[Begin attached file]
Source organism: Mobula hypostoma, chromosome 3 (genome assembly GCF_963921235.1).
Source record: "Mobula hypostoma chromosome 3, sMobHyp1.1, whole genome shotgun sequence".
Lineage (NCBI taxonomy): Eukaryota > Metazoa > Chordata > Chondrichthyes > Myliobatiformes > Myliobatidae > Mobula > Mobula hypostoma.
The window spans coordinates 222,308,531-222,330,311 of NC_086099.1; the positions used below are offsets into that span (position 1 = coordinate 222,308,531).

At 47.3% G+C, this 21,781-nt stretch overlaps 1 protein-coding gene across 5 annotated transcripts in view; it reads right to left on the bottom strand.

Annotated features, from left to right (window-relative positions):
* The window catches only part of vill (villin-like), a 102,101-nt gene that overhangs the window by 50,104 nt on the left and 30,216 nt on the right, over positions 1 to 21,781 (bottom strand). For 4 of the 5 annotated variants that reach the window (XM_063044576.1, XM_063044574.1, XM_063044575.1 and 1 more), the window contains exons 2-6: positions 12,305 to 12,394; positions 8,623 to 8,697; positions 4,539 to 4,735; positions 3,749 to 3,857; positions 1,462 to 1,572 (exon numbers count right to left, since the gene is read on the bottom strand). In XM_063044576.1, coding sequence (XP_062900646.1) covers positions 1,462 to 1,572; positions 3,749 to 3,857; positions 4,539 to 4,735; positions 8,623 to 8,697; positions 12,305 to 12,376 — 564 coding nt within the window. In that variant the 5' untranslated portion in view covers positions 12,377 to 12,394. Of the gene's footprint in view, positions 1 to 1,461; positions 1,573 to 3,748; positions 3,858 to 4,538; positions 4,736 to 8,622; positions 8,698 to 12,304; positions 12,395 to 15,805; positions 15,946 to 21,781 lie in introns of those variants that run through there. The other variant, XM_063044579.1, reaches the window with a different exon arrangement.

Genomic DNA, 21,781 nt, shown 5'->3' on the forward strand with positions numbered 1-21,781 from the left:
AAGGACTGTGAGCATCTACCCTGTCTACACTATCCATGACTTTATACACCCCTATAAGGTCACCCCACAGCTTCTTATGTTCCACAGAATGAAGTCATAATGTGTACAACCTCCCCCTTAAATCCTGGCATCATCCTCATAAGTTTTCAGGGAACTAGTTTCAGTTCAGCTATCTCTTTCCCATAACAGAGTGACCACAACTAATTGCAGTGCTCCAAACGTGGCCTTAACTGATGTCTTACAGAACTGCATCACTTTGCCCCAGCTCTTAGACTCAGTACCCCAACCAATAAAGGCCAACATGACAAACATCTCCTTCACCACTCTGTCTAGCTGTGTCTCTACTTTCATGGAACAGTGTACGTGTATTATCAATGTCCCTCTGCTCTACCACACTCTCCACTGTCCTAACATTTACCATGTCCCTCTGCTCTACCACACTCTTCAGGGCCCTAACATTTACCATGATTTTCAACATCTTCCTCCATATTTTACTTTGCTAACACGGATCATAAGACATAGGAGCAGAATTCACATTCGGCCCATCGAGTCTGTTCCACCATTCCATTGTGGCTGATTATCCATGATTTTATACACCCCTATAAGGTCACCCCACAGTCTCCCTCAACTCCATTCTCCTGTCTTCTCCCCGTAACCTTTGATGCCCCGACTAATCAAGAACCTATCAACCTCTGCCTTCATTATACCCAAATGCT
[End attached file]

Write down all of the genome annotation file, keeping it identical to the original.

Source organism: Mobula hypostoma, chromosome 3 (genome assembly GCF_963921235.1).
Source record: "Mobula hypostoma chromosome 3, sMobHyp1.1, whole genome shotgun sequence".
Lineage (NCBI taxonomy): Eukaryota > Metazoa > Chordata > Chondrichthyes > Myliobatiformes > Myliobatidae > Mobula > Mobula hypostoma.
The window spans coordinates 222,308,531-222,330,311 of NC_086099.1; the positions used below are offsets into that span (position 1 = coordinate 222,308,531).

At 47.3% G+C, this 21,781-nt stretch overlaps 1 protein-coding gene across 5 annotated transcripts in view; it reads right to left on the bottom strand.

Annotated features, from left to right (window-relative positions):
* The window catches only part of vill (villin-like), a 102,101-nt gene that overhangs the window by 50,104 nt on the left and 30,216 nt on the right, over positions 1 to 21,781 (bottom strand). For 4 of the 5 annotated variants that reach the window (XM_063044576.1, XM_063044574.1, XM_063044575.1 and 1 more), the window contains exons 2-6: positions 12,305 to 12,394; positions 8,623 to 8,697; positions 4,539 to 4,735; positions 3,749 to 3,857; positions 1,462 to 1,572 (exon numbers count right to left, since the gene is read on the bottom strand). In XM_063044576.1, coding sequence (XP_062900646.1) covers positions 1,462 to 1,572; positions 3,749 to 3,857; positions 4,539 to 4,735; positions 8,623 to 8,697; positions 12,305 to 12,376 — 564 coding nt within the window. In that variant the 5' untranslated portion in view covers positions 12,377 to 12,394. Of the gene's footprint in view, positions 1 to 1,461; positions 1,573 to 3,748; positions 3,858 to 4,538; positions 4,736 to 8,622; positions 8,698 to 12,304; positions 12,395 to 15,805; positions 15,946 to 21,781 lie in introns of those variants that run through there. The other variant, XM_063044579.1, reaches the window with a different exon arrangement.

Genomic DNA, 21,781 nt, shown 5'->3' on the forward strand with positions numbered 1-21,781 from the left:
AAGGACTGTGAGCATCTACCCTGTCTACACTATCCATGACTTTATACACCCCTATAAGGTCACCCCACAGCTTCTTATGTTCCACAGAATGAAGTCATAATGTGTACAACCTCCCCCTTAAATCCTGGCATCATCCTCATAAGTTTTCAGGGAACTAGTTTCAGTTCAGCTATCTCTTTCCCATAACAGAGTGACCACAACTAATTGCAGTGCTCCAAACGTGGCCTTAACTGATGTCTTACAGAACTGCATCACTTTGCCCCAGCTCTTAGACTCAGTACCCCAACCAATAAAGGCCAACATGACAAACATCTCCTTCACCACTCTGTCTAGCTGTGTCTCTACTTTCATGGAACAGTGTACGTGTATTATCAATGTCCCTCTGCTCTACCACACTCTCCACTGTCCTAACATTTACCATGTCCCTCTGCTCTACCACACTCTTCAGGGCCCTAACATTTACCATGATTTTCAACATCTTCCTCCATATTTTACTTTGCTAACACGGATCATAAGACATAGGAGCAGAATTCACATTCGGCCCATCGAGTCTGTTCCACCATTCCATTGTGGCTGATTATCCATGATTTTATACACCCCTATAAGGTCACCCCACAGTCTCCCTCAACTCCATTCTCCTGTCTTCTCCCCGTAACCTTTGATGCCCCGACTAATCAAGAACCTATCAACCTCTGCCTTCATTATACCCAAATGCT